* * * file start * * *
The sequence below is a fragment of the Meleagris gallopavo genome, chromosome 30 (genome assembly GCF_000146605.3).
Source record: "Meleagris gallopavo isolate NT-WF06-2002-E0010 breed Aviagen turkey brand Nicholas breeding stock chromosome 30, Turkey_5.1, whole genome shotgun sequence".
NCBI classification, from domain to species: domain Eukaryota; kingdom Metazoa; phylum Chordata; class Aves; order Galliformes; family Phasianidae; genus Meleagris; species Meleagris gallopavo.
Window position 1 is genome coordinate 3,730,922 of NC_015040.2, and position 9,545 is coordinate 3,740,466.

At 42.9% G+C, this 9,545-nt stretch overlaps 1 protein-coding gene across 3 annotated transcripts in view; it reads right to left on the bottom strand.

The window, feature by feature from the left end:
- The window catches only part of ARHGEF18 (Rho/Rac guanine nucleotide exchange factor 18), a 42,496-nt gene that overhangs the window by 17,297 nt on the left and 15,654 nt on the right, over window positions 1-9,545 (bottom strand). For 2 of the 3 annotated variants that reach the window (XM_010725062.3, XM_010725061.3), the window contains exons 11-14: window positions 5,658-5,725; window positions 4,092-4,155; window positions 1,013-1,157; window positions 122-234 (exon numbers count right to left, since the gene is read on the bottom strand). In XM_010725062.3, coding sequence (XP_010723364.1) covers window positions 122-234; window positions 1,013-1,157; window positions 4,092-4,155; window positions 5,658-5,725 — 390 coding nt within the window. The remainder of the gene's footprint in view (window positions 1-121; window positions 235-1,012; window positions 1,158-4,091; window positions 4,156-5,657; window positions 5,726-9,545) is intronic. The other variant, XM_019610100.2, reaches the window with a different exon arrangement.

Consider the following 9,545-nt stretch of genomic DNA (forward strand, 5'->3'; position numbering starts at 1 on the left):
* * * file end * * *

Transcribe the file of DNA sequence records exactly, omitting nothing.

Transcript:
The sequence below is a fragment of the Meleagris gallopavo genome, chromosome 30 (genome assembly GCF_000146605.3).
Source record: "Meleagris gallopavo isolate NT-WF06-2002-E0010 breed Aviagen turkey brand Nicholas breeding stock chromosome 30, Turkey_5.1, whole genome shotgun sequence".
NCBI classification, from domain to species: domain Eukaryota; kingdom Metazoa; phylum Chordata; class Aves; order Galliformes; family Phasianidae; genus Meleagris; species Meleagris gallopavo.
Window position 1 is genome coordinate 3,730,922 of NC_015040.2, and position 9,545 is coordinate 3,740,466.

At 42.9% G+C, this 9,545-nt stretch overlaps 1 protein-coding gene across 3 annotated transcripts in view; it reads right to left on the bottom strand.

The window, feature by feature from the left end:
- The window catches only part of ARHGEF18 (Rho/Rac guanine nucleotide exchange factor 18), a 42,496-nt gene that overhangs the window by 17,297 nt on the left and 15,654 nt on the right, over window positions 1-9,545 (bottom strand). For 2 of the 3 annotated variants that reach the window (XM_010725062.3, XM_010725061.3), the window contains exons 11-14: window positions 5,658-5,725; window positions 4,092-4,155; window positions 1,013-1,157; window positions 122-234 (exon numbers count right to left, since the gene is read on the bottom strand). In XM_010725062.3, coding sequence (XP_010723364.1) covers window positions 122-234; window positions 1,013-1,157; window positions 4,092-4,155; window positions 5,658-5,725 — 390 coding nt within the window. The remainder of the gene's footprint in view (window positions 1-121; window positions 235-1,012; window positions 1,158-4,091; window positions 4,156-5,657; window positions 5,726-9,545) is intronic. The other variant, XM_019610100.2, reaches the window with a different exon arrangement.

Consider the following 9,545-nt stretch of genomic DNA (forward strand, 5'->3'; position numbering starts at 1 on the left):